How does the CHIME model work?

The model consists of individuals who are either *Susceptible* (S), *Infected* (I), or *Recovered* (R).

The epidemic proceeds via a growth and decline process. This is the core model of infectious disease spread and has been in use in epidemiology for many years.

The dynamics are given by the following 3 equations.

$S_{t+1} = S_{t} −βS_{t}I_{t}$

$I_{t+1} = I_{t} + βS_{t}I_{t}−γI_{t}$

$R_{t+1} = R_{t} + γI_{t}$

To project the expected impact to Penn Medicine, we estimate the terms of the model.

To do this, we use a combination of estimates from other locations, informed estimates based on logical reasoning, and best guesses from the American Hospital Association.

The model's parameters, $\beta$ and $\gamma$ , determine the severity of the epidemic.

β can be interpreted as the *effective contact rate*: β=τ×c

which is the transmissibility τ multiplied by the average number of people exposed *c*. The transmissibility is the basic virulence of the pathogen. The number of people exposed *c* is the parameter that can be changed through social distancing.

γ is the inverse of the mean recovery time, in days. i.e.: if γ=1/14 then the average infection will clear in 14 days.

An important descriptive parameter is the *basic reproduction number*, or $R_{0}$ . This represents the average number of people who will be infected by any given infected person. When $R_{0}$ is greater than 1, it means that a disease will grow. A higher $R_{0}$ implies more rapid transmission and a more rapid growth of the epidemic. It is defined as $R_{0}=\beta / \gamma$

$R_{0}$is larger when

the pathogen is more infectious

people are infectious for longer periods of time

the number susceptible people is higher

A doubling time of 6 days and a recovery time of 14.0 days imply an $R_{0}$of 2.71.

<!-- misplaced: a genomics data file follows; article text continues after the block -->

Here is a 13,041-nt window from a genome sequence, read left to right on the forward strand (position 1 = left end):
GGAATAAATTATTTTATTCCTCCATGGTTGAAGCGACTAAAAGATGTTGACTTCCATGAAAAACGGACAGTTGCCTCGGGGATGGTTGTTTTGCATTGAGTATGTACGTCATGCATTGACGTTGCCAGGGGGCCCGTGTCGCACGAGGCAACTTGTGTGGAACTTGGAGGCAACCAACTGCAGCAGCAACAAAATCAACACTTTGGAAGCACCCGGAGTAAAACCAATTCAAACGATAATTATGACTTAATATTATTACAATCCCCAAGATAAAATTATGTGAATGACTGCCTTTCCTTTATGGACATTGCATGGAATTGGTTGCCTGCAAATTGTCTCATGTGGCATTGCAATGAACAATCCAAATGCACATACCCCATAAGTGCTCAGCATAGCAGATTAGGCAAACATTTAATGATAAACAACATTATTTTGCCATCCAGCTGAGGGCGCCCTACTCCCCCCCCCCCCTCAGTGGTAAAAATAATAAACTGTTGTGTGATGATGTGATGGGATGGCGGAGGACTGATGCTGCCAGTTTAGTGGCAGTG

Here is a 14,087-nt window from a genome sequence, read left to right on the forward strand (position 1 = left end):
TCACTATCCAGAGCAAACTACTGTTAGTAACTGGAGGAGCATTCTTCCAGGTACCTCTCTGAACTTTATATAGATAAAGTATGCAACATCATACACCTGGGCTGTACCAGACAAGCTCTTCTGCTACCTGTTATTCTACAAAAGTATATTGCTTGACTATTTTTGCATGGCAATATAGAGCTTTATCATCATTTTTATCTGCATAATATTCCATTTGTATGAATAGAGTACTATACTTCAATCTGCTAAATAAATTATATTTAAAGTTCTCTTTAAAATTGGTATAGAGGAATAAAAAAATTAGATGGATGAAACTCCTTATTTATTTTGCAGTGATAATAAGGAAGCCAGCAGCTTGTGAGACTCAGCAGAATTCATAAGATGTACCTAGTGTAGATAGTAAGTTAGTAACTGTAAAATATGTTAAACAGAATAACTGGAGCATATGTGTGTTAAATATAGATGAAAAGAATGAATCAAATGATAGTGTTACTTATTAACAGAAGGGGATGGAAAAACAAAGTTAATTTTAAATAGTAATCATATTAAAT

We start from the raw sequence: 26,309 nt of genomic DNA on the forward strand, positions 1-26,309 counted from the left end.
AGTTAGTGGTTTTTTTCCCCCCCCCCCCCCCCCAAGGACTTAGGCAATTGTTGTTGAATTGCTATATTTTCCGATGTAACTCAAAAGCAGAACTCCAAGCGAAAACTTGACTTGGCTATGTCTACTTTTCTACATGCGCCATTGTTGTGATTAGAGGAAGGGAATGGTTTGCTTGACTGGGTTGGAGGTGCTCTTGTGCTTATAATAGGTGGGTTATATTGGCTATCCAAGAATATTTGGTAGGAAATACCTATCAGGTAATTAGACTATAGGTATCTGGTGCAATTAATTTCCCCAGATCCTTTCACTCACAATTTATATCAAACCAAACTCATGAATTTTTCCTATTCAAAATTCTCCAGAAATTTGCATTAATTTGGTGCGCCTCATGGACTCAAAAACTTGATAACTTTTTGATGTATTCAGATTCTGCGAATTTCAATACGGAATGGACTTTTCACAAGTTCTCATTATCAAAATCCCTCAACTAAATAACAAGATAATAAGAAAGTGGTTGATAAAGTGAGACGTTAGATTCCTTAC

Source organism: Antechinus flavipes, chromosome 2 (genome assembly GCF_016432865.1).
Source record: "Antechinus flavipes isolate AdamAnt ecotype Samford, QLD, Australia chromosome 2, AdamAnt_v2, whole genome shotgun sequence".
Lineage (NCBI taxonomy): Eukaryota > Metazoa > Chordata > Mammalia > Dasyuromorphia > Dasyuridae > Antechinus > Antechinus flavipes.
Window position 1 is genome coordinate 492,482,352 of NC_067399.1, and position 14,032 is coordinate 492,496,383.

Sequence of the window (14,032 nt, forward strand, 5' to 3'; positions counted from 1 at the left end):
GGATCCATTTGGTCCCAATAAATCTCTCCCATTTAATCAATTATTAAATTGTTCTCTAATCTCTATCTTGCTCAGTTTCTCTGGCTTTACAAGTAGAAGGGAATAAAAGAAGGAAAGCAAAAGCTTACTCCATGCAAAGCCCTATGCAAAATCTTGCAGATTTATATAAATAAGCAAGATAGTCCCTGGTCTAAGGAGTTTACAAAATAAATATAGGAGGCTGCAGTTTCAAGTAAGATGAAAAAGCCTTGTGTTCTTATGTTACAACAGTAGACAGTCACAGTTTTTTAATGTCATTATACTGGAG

**Effect of social distancing**

After the beginning of the outbreak, actions to reduce social contact will lower the parameter $c$ . If this happens at time $t$ , then the *effective *reproduction rate is $R_{t}$ , which will be lower than $R_{0}$.

For example, in the model, a 50% reduction in social contact would increase the time it takes for the outbreak to double, to 27.5 days from 6.00 days, with a $R_{t}$of 1.36.

**Using the model**

We need to express the two parameters β and γ in terms of quantities we can estimate.

$\gamma$ : the CDC recommends 14 days of self-quarantine, we'll use $\gamma = 1/14$ .

To estimate $\beta$ directly, we'd need to know transmissibility and social contact rates. Since we don't know these things, we can extract it from known

*doubling times*. The AHA says to expect a doubling time $T_{d}$ of 7-10 days. That means an early-phase rate of growth can be computed by using the doubling time formula:

$g=2^{1/T_{d}}−1$

Since the rate of new infections in the SIR model is $g=\beta S - \gamma$ and we've already computed $\gamma$, $\beta$ becomes a function of the initial population size of susceptible individuals $\beta = (g+\gamma)$.

The default value for the total size of the susceptible population defaults to the entire catchment area for Penn Medicine entities (HUP, PAH, PMC, CCH)

Delaware = 564696

Chester = 519293

Montgomery = 826075

Bucks = 628341

Philly = 1581000

For other default values, please consult the Data Inputs section.

Discrete-time SIR modeling: https://mathworld.wolfram.com/SIRModel.html